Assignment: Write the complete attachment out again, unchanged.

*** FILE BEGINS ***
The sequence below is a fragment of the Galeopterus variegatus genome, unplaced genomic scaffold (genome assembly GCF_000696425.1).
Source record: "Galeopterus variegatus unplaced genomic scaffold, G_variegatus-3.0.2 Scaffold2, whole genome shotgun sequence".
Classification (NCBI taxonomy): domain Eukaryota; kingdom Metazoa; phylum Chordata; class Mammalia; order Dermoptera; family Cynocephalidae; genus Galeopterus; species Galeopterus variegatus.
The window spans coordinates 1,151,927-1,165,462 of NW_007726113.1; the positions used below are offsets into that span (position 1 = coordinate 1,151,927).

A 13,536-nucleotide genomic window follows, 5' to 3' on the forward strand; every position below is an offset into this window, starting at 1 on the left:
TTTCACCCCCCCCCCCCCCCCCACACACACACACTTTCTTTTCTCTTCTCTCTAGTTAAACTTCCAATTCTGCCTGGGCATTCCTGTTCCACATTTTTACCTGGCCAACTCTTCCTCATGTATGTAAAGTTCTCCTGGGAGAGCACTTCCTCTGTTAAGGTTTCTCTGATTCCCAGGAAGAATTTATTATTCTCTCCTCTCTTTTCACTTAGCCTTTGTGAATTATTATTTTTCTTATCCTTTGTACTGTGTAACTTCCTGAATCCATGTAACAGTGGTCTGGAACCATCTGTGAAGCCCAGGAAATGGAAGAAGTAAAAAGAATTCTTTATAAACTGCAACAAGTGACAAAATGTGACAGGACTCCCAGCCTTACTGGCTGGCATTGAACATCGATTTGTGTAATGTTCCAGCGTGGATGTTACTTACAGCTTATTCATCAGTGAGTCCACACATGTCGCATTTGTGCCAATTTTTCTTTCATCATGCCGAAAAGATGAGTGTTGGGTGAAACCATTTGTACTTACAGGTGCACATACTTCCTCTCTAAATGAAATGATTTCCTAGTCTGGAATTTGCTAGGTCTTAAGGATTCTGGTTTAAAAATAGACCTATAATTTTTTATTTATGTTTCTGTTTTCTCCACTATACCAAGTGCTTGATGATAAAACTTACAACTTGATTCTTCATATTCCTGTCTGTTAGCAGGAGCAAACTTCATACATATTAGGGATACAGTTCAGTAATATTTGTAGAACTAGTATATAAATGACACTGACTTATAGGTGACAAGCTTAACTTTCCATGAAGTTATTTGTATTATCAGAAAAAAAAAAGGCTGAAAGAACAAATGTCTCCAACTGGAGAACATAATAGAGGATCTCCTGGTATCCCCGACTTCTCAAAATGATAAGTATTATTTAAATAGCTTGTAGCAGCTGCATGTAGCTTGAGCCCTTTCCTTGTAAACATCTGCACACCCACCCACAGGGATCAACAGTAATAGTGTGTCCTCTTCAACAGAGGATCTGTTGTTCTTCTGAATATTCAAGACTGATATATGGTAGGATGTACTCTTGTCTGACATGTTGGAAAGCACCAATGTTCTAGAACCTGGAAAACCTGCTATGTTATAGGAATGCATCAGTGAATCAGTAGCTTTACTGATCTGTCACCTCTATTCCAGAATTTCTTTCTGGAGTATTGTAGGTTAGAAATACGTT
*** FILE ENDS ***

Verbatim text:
The sequence below is a fragment of the Galeopterus variegatus genome, unplaced genomic scaffold (genome assembly GCF_000696425.1).
Source record: "Galeopterus variegatus unplaced genomic scaffold, G_variegatus-3.0.2 Scaffold2, whole genome shotgun sequence".
Classification (NCBI taxonomy): domain Eukaryota; kingdom Metazoa; phylum Chordata; class Mammalia; order Dermoptera; family Cynocephalidae; genus Galeopterus; species Galeopterus variegatus.
The window spans coordinates 1,151,927-1,165,462 of NW_007726113.1; the positions used below are offsets into that span (position 1 = coordinate 1,151,927).

A 13,536-nucleotide genomic window follows, 5' to 3' on the forward strand; every position below is an offset into this window, starting at 1 on the left:
TTTCACCCCCCCCCCCCCCCCCACACACACACACTTTCTTTTCTCTTCTCTCTAGTTAAACTTCCAATTCTGCCTGGGCATTCCTGTTCCACATTTTTACCTGGCCAACTCTTCCTCATGTATGTAAAGTTCTCCTGGGAGAGCACTTCCTCTGTTAAGGTTTCTCTGATTCCCAGGAAGAATTTATTATTCTCTCCTCTCTTTTCACTTAGCCTTTGTGAATTATTATTTTTCTTATCCTTTGTACTGTGTAACTTCCTGAATCCATGTAACAGTGGTCTGGAACCATCTGTGAAGCCCAGGAAATGGAAGAAGTAAAAAGAATTCTTTATAAACTGCAACAAGTGACAAAATGTGACAGGACTCCCAGCCTTACTGGCTGGCATTGAACATCGATTTGTGTAATGTTCCAGCGTGGATGTTACTTACAGCTTATTCATCAGTGAGTCCACACATGTCGCATTTGTGCCAATTTTTCTTTCATCATGCCGAAAAGATGAGTGTTGGGTGAAACCATTTGTACTTACAGGTGCACATACTTCCTCTCTAAATGAAATGATTTCCTAGTCTGGAATTTGCTAGGTCTTAAGGATTCTGGTTTAAAAATAGACCTATAATTTTTTATTTATGTTTCTGTTTTCTCCACTATACCAAGTGCTTGATGATAAAACTTACAACTTGATTCTTCATATTCCTGTCTGTTAGCAGGAGCAAACTTCATACATATTAGGGATACAGTTCAGTAATATTTGTAGAACTAGTATATAAATGACACTGACTTATAGGTGACAAGCTTAACTTTCCATGAAGTTATTTGTATTATCAGAAAAAAAAAAGGCTGAAAGAACAAATGTCTCCAACTGGAGAACATAATAGAGGATCTCCTGGTATCCCCGACTTCTCAAAATGATAAGTATTATTTAAATAGCTTGTAGCAGCTGCATGTAGCTTGAGCCCTTTCCTTGTAAACATCTGCACACCCACCCACAGGGATCAACAGTAATAGTGTGTCCTCTTCAACAGAGGATCTGTTGTTCTTCTGAATATTCAAGACTGATATATGGTAGGATGTACTCTTGTCTGACATGTTGGAAAGCACCAATGTTCTAGAACCTGGAAAACCTGCTATGTTATAGGAATGCATCAGTGAATCAGTAGCTTTACTGATCTGTCACCTCTATTCCAGAATTTCTTTCTGGAGTATTGTAGGTTAGAAATACGTT